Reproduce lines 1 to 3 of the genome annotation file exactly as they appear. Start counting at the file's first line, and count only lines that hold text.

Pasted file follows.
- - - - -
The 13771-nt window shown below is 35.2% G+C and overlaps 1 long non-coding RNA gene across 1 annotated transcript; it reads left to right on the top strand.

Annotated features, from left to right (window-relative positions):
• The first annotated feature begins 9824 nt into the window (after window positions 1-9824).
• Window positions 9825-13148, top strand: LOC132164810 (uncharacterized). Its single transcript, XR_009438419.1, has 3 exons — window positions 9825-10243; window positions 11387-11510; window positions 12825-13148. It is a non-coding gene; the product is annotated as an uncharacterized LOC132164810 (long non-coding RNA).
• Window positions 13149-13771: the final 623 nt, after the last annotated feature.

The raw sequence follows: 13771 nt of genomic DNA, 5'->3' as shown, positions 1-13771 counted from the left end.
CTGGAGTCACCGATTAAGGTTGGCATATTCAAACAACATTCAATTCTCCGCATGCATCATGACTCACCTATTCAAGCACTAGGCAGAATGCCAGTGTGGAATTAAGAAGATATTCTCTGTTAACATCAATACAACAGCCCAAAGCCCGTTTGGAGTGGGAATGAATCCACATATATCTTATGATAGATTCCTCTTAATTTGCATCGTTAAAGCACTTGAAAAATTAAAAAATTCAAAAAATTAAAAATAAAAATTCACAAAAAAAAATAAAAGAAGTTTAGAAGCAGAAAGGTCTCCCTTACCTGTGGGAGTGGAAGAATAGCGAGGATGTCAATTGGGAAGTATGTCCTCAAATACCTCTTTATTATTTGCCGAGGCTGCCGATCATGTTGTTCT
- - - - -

The 13771-nt window shown below is 35.2% G+C and overlaps 1 long non-coding RNA gene across 1 annotated transcript; it reads left to right on the top strand.

Annotated features, from left to right (window-relative positions):
• The first annotated feature begins 9824 nt into the window (after window positions 1-9824).